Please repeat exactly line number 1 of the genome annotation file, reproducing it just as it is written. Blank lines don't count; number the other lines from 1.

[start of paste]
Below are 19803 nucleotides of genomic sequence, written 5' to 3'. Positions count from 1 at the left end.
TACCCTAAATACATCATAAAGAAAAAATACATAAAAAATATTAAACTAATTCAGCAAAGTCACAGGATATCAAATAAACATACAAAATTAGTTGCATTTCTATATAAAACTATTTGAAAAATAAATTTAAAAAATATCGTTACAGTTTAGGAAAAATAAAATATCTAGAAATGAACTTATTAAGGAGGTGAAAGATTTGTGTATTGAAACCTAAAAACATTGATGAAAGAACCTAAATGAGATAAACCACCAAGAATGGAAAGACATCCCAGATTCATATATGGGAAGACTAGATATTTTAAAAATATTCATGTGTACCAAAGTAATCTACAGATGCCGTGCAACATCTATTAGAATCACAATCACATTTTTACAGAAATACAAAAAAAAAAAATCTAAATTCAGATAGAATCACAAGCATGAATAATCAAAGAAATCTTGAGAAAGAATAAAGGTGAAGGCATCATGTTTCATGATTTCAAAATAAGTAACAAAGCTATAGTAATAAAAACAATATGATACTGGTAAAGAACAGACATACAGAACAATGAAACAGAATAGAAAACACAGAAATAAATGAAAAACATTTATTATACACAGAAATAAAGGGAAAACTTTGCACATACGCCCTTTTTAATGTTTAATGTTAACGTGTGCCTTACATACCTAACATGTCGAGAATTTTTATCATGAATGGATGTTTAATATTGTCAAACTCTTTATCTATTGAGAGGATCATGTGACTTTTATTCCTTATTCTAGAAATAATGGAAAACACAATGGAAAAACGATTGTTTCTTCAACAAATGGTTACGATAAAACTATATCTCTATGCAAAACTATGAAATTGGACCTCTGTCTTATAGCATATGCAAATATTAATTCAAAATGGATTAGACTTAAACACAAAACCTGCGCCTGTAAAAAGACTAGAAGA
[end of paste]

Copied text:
Below are 19803 nucleotides of genomic sequence, written 5' to 3'. Positions count from 1 at the left end.